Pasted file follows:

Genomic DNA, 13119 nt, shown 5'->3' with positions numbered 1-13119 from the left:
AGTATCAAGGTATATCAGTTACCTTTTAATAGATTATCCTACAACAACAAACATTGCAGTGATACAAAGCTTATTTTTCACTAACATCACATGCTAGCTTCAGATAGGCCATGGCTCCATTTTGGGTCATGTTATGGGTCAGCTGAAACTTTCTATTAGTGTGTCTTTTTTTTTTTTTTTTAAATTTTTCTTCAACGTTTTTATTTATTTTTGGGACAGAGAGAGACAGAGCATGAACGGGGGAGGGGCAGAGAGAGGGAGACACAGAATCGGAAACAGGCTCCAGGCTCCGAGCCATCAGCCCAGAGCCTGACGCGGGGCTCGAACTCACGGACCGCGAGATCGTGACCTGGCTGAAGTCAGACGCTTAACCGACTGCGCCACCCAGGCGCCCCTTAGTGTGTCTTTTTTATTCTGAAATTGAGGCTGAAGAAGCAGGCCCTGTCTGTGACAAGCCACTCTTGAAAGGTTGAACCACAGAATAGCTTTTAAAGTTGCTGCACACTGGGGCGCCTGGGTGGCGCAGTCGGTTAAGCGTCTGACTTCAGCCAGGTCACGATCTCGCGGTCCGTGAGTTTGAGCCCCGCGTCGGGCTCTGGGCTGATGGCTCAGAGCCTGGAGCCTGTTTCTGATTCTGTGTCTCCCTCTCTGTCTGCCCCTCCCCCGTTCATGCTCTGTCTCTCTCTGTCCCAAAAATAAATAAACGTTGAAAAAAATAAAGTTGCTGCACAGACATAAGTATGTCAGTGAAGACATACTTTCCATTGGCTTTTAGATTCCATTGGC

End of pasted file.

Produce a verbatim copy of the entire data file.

Genomic DNA, 13119 nt, shown 5'->3' with positions numbered 1-13119 from the left:
AGTATCAAGGTATATCAGTTACCTTTTAATAGATTATCCTACAACAACAAACATTGCAGTGATACAAAGCTTATTTTTCACTAACATCACATGCTAGCTTCAGATAGGCCATGGCTCCATTTTGGGTCATGTTATGGGTCAGCTGAAACTTTCTATTAGTGTGTCTTTTTTTTTTTTTTTTAAATTTTTCTTCAACGTTTTTATTTATTTTTGGGACAGAGAGAGACAGAGCATGAACGGGGGAGGGGCAGAGAGAGGGAGACACAGAATCGGAAACAGGCTCCAGGCTCCGAGCCATCAGCCCAGAGCCTGACGCGGGGCTCGAACTCACGGACCGCGAGATCGTGACCTGGCTGAAGTCAGACGCTTAACCGACTGCGCCACCCAGGCGCCCCTTAGTGTGTCTTTTTTATTCTGAAATTGAGGCTGAAGAAGCAGGCCCTGTCTGTGACAAGCCACTCTTGAAAGGTTGAACCACAGAATAGCTTTTAAAGTTGCTGCACACTGGGGCGCCTGGGTGGCGCAGTCGGTTAAGCGTCTGACTTCAGCCAGGTCACGATCTCGCGGTCCGTGAGTTTGAGCCCCGCGTCGGGCTCTGGGCTGATGGCTCAGAGCCTGGAGCCTGTTTCTGATTCTGTGTCTCCCTCTCTGTCTGCCCCTCCCCCGTTCATGCTCTGTCTCTCTCTGTCCCAAAAATAAATAAACGTTGAAAAAAATAAAGTTGCTGCACAGACATAAGTATGTCAGTGAAGACATACTTTCCATTGGCTTTTAGATTCCATTGGC